That observation led Alcala into pointed criticism of a Court of Criminal Appeals ruling in 2002, nine years before she joined the court, that said Texas inmates have no constitutional right to an effective lawyer on habeas petitions.

Critics have said that ruling has been used to justify clearly incompetent legal work in death penalty cases, much of which was detailed in an Austin American-Statesman investigation in 2006.

Alcala said it is time to revisit the ruling to allow a second appeal for inmates who can prove that an incompetent lawyer led “a substantial claim for relief” to be forfeited. To continue denying such a full review “jeopardizes both the integrity of the underlying conviction and of this court’s judicial processes,” she concluded.

  • TX: Duane Buck: what happens next?Petra, Sun Aug 11 12:37
    Duane Buck: what happens next? Duane Buck was granted a 30-day reprieve in Texas on Thursday night, but a series of legal obstacles remains before his execution is commuted to a life sentence Dominic ... more
    • Race and the Death Penalty in Texas By THE EDITORIAL BOARD - The New York Times APRIL 2, 2016 This month, the Supreme Court will consider whether to hear the appeal of Duane Buck, a black man from... more
      • Re: Duane Buck -Race and the Death Penalty in TexasDudley Sharp, Mon Apr 4 13:27
        Sent to the NYT Editorial Board and 15 NYT reporters. columnists In a message dated 4/3/2016 11:28:10 A.M. Central Daylight Time, writes: To: LETTERS How Irresponsible Can The NYT... more
        • DUANE BUCK TOOK A PLEA DEAL OF LIFE/WITH PAROLE TODAY (4.10.2017) Texas death row inmate Duane Buck has sentence reduced to life after Supreme Court orders retrial Duane Buck, whose death sentence in ... more
          • PetraPetra., Fri Oct 6 13:36
    • TX: Duane Buck -Appeal dismissed in death row case — Petra., Thu Nov 21 16:12
    • WEDNESDAY, NOV 20, 2013 08:51 PM CET Texas court denies appeal to death sentence determined by race Testimony from a psychologist in 1997 said Duane Buck posed a risk to society because he was black... more
      • Race no factorDudley Sharp, Fri Nov 22 05:54
        To show how much race was not a part of any of these cases, all six of those cases were given new punishment phase trials, all six returned with unanimous death penalties, requiring a 72-0 vote (12... more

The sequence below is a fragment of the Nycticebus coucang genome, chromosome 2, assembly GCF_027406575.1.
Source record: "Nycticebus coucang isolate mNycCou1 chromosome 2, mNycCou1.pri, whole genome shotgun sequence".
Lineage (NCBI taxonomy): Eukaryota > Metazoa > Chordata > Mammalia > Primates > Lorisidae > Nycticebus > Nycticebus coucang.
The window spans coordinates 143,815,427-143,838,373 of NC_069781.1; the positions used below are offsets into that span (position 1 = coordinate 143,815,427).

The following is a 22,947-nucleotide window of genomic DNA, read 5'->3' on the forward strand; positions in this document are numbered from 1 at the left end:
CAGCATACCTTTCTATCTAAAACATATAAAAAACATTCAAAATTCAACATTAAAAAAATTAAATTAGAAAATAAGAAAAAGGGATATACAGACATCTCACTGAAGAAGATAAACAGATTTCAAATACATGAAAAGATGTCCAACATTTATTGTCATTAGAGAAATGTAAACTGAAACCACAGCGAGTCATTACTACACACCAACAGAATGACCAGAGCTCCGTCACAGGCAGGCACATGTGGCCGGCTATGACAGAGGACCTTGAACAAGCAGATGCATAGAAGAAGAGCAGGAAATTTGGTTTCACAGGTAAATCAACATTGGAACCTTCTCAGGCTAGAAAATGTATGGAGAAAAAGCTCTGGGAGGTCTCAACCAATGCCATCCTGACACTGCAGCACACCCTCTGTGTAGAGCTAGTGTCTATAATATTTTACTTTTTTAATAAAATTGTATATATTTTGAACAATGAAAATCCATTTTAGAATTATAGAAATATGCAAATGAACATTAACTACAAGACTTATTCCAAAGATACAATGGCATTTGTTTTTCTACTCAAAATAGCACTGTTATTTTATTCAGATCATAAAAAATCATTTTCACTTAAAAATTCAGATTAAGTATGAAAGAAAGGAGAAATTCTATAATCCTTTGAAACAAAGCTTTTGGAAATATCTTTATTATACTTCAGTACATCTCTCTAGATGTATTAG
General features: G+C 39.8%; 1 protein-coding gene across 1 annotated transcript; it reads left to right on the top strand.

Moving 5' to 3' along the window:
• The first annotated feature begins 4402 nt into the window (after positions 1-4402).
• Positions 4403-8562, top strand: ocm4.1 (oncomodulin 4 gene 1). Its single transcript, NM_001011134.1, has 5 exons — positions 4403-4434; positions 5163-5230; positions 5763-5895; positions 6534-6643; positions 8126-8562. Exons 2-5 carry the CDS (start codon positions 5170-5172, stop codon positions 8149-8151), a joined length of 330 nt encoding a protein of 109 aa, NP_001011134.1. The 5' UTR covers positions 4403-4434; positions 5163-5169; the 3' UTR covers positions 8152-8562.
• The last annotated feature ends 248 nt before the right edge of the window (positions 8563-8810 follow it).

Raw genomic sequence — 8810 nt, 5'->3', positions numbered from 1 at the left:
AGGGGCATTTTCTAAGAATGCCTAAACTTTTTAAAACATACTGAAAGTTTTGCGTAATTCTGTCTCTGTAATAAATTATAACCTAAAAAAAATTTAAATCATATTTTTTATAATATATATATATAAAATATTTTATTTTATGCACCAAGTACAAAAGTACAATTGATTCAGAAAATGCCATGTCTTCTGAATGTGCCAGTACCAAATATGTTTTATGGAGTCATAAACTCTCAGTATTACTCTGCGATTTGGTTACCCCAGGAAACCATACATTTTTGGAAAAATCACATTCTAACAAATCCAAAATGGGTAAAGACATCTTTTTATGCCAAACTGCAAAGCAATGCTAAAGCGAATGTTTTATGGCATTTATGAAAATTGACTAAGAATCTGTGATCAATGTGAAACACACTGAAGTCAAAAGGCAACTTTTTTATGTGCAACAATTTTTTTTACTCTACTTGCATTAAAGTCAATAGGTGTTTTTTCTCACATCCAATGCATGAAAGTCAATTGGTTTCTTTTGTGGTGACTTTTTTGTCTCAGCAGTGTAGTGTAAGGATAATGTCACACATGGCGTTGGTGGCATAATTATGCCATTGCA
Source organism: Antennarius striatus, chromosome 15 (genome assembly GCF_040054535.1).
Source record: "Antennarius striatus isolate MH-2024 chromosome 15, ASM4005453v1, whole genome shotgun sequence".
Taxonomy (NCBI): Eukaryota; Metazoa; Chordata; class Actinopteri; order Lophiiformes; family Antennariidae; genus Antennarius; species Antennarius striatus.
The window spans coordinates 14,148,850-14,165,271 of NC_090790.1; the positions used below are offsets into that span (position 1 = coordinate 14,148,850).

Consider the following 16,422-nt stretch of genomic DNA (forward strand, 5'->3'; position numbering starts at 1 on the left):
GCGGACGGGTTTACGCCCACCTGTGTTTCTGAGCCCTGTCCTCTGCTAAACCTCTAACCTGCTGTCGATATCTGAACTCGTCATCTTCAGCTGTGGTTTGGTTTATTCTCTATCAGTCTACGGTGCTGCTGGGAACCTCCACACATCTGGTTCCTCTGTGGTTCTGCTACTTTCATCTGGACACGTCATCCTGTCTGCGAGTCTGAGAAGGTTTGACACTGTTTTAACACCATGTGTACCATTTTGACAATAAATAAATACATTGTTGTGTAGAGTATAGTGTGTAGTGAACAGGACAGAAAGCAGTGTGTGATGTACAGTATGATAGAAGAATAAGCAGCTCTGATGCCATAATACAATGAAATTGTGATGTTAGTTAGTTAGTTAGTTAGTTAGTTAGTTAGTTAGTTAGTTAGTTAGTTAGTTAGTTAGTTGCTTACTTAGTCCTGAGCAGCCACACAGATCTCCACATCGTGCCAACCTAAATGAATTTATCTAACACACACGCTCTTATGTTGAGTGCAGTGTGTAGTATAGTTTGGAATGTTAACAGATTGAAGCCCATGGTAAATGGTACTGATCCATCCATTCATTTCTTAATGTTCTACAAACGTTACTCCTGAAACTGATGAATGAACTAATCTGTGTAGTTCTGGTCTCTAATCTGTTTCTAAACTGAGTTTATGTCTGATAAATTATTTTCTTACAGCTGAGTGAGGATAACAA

• Salon story completely falsedudley sharp, Fri Nov 22 05:36
        The story is ccompletely false. Buck was sentenced to death for two attempted capital murders and two capital murders, which were all premeditated, murdering his ex wife in front of their two... more
        • In a lengthy dissent, Judge Elsa Alcala, joined by Judges Tom Price and Cheryl Johnson, noted that Buck's case was not only infected by racial animus but also by deficient lawyering that failed to... more
          • Racial bias was addressed. Did you not read the opinion? Alcala writes: "As to (Buck's) second claim (based upon racism) , I conclude that (Buck) has failed to make out a prima facie case for... more
            • Do you know about the 3 reasons you've had to die for in Texas in a capital case ? At least one is, the court needs someone who tells the jury, the guy is a further dangerous for the society .... or? ... more
              • Why future danger should be bannedDudley Sharp, Thu Nov 28 14:05
                We know that all violent criminals have some probability of future danger. So what? Proving future danger is an added burden on the prosecutor and provides an additional avenue on appeal for the... more
                • Re: Why future danger should be bannedPetra., Thu Nov 28 14:18
                  Yes I know you want ban all a civil society sees as murder by the state - we call it lynching .... revenge --- just an eye for an eye because you can't handle a lost. You teach killing is ok,... more